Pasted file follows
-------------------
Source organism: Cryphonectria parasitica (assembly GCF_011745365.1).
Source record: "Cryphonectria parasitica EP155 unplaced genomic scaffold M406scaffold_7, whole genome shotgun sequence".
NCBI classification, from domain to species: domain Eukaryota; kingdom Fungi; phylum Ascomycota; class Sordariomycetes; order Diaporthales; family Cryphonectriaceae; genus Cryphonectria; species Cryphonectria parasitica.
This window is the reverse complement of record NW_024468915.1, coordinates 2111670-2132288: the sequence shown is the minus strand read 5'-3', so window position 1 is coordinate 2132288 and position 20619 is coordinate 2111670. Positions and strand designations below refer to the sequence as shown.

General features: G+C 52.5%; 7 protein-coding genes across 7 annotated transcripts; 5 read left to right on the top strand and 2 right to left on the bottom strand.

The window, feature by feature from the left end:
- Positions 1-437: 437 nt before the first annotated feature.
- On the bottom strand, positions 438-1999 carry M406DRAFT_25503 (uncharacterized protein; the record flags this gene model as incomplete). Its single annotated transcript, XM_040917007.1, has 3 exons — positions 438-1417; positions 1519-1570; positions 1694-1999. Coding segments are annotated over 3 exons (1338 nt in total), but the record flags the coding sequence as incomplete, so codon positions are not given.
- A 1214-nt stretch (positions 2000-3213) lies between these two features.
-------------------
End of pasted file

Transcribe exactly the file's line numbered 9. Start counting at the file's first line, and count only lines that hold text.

- A 1214-nt stretch (positions 2000-3213) lies between these two features.